Review: Michael Jackson’s This Is It
Happy Monday everyone! I hope you all had a nice weekend. I went to a birthday dinner on Saturday night and ended up playing some basketball the following morning. It was the first time I’ve ran in a long time. Felt good attempting to play, but now I’m sore!
I’m still plotting out this agenda for this month. I honestly have a lot of gaps to fill. So, this is where you all help me. Requests! I’ll watch anything for you all, from the bad to the really good. But I don’t just take review request. I’ll take requests for anything. Is there something movie-related you’d like for me to comment on? Let me know.
I was able to watch a couple of movies last night, including this one:
Michael Jackson’s This Is It (2009)
Starring: Michael Jackson & Friends
Directed By: Kenny Ortega
First of all, you will not find me here judging Michael Jackson on his private life. So, you won’t find anything about his troubled childhood, the skin pigmentation controversy, the court cases, or his antics during the last decade of his life. That’s not what this is about. It’s not that I’m giving in a pass on things he allegedly did. I’m simply separating Michael Jackson the man with Michael Jackson the entertainer.
That said, I’m a big fan of Michael Jackson the entertainer. I always have been. He’s just one of those acts that I don’t recall ever not listening to. However, this movie did pose a bit of a problem for me in regards of reviewing. More specifically how do I review a documentary? In the end, I decided to just treat it like any other film: what was it trying to accomplish. Michael Jackson’s This Is It was attempting to show a legend preparing for what was going to be his last hurrah. In doing so, the movie shows just how much of a genius he was.
And that’s exactly what he was: a genius. He wanted to know and be part of every aspect of what was to be a 50 date London run. It’s not just that he was a control freak, he simply knew what would work, what wouldn’t work, and mostly importantly: why it would/wouldn’t work. Everything he added to the performances: the pauses, the changes of tempo, the dance numbers all make sense. Especially when envisioning these things in front of thousands of screaming people. That’s the key in the end: it’s all about the show. Jackson was adamant about providing escapism and something they haven’t seen before. Even though this documentary could only chronicle the rehearsals (he died days before opening night), one could easily see that it would be a show for the ages.
The most interesting aspect of the film is Jackson himself. We see him candidly. Yes, he’s still child-like (like when he giggles about the phrase “more booty”), but there’s an air of humbleness that is completely unwavering. This is in direct contrast to the horror stories we hear about divas. Not to say he never had meltdowns; he very well may have, but we just never see or hear about them. Even while critiquing someone or when he complains about something not going right, he always says, “that’s why we rehearse,” or “all out of love. L-O-V-E.” What he means by this is that he knows everyone is working hard, doing their best, and they’re all there for the love of music, performance, and for each other.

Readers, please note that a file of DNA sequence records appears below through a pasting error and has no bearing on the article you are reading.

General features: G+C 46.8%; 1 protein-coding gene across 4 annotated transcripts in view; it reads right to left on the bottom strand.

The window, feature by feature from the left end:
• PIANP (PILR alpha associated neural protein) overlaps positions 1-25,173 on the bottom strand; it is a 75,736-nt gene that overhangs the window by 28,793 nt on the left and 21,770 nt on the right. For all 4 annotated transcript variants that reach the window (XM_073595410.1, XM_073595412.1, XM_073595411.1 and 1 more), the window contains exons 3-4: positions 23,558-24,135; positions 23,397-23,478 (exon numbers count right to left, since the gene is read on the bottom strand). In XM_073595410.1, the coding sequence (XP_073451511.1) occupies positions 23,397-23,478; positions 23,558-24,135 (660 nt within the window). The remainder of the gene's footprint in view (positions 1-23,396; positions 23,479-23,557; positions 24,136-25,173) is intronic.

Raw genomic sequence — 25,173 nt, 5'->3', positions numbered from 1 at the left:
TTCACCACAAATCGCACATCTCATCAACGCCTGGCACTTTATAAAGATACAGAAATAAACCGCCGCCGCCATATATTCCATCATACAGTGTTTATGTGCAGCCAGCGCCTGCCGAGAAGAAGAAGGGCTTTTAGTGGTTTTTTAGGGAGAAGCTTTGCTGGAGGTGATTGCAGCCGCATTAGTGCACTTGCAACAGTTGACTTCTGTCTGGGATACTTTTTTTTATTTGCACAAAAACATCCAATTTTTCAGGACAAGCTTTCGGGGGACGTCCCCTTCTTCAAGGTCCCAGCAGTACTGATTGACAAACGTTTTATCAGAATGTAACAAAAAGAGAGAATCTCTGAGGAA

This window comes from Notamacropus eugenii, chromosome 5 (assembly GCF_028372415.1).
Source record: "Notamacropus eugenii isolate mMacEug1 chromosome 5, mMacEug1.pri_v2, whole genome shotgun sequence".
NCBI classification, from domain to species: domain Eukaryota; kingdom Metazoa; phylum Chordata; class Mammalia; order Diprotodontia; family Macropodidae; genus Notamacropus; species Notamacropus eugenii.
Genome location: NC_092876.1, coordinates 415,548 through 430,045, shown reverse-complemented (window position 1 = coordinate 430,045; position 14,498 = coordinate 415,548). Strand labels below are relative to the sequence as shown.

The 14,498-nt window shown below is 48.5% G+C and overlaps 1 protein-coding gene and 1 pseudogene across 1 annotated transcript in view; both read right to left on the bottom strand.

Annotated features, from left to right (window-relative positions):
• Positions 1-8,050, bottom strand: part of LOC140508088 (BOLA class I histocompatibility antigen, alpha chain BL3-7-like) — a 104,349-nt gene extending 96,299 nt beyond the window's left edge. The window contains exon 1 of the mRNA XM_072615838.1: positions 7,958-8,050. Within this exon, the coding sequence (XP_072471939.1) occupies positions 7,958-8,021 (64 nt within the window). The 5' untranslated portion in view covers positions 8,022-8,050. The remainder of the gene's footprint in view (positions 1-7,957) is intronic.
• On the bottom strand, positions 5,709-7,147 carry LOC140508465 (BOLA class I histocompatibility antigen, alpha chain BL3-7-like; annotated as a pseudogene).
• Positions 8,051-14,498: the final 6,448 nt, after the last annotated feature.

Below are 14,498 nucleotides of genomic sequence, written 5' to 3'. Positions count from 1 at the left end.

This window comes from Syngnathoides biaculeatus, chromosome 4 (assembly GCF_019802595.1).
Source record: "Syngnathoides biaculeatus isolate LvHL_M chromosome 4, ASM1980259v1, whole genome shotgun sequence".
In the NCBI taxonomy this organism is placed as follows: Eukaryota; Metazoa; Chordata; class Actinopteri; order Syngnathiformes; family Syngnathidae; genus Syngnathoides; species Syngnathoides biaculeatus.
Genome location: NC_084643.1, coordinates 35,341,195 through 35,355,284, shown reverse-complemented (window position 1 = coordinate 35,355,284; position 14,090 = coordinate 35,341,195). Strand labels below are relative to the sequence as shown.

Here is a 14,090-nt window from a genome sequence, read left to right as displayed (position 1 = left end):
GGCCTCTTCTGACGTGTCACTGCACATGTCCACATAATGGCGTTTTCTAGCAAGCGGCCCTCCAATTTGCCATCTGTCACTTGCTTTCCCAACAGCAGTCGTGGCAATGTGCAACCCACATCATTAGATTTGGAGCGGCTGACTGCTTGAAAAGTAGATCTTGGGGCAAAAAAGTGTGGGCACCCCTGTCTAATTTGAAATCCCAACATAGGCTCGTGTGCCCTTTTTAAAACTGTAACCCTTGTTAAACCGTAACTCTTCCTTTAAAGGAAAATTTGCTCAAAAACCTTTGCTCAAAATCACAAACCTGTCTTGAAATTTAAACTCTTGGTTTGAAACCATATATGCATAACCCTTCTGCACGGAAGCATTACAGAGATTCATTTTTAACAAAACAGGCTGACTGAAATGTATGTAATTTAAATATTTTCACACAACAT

The music is all top notch as there’s very few acts that can even rival his catalog. From “I Want You Back” from his Jackson Five days to “Smooth Criminal” to “Black or White,” they’re all there being rehearsed live. There’s a live band behind him, backup singers and dancers, and Jackson himself is actually singing (and he sounds incredible). The editing is done very nicely (as that’s what Kenny Ortega was doing with the footage). It focuses on one song at a time. Sometimes we see how it evolves slowly and sometimes the different rehearsals are spliced together so we can see how far along they were.
Any drawbacks? There’s a few. It does seem to drag in some places, especially at the beginning. Jackson’s own shyness can be seen as somewhat problematic; he speaks softly and to the point. But if that’s how he really was, then that’s a good thing. No one involved had anything bad to say about Jackson. I’m not overly sure if that’s pure fiction or if everyone really loved working with him that much. Lastly, while I found this entertaining, I can understand if there are those who didn’t. The rehearsing of a show that would never be might not be considered high quality entertainment (for those who aren’t fans, that is).
Bottom Line: There have been many times that I’ve become disillusioned with modern music. In these times I would wonder when certain acts would come back and save us from the mediocrity. Michael Jackson was one of those acts. This film proves that he still had the spark to reconquer the world, but didn’t have enough gas left in the tank (for whatever reason). This documentary might not be for everyone (and these people would be few and far between), but it’s a must for anyone into music and especially fans of Michael Jackson.
To close out today: a special top ten! My favorite Michael Jackson songs. Click the white links to watch the videos:
10. “Rock With You” Off The Wall (1979)
9. “Earth Song” HIStory: Past, Present, and Future – Book 1 (1995)
8. “Black or White” Dangerous (1991)
7. “The Way You Make Me Feel” Bad (1987)
6. “Beat It” Thriller (1982)
5. “Human Nature” Thriller (1982)
4. “Thriller” Thriller (1982)
3. “Don’t Stop ‘Til You Get Enough” Off The Wall (1979)
2. “Billie Jean” Thriller (1982)
1. “Man in the Mirror” Bad (1987)
An extremely hard list to make. You could take most of these off, replace them with other songs and still have room left over. How haunting is that “Man in the Mirror” video? Almost 20 years old and look how little has changed.
I’ll be back on Wednesday. I’ll do something kind of different.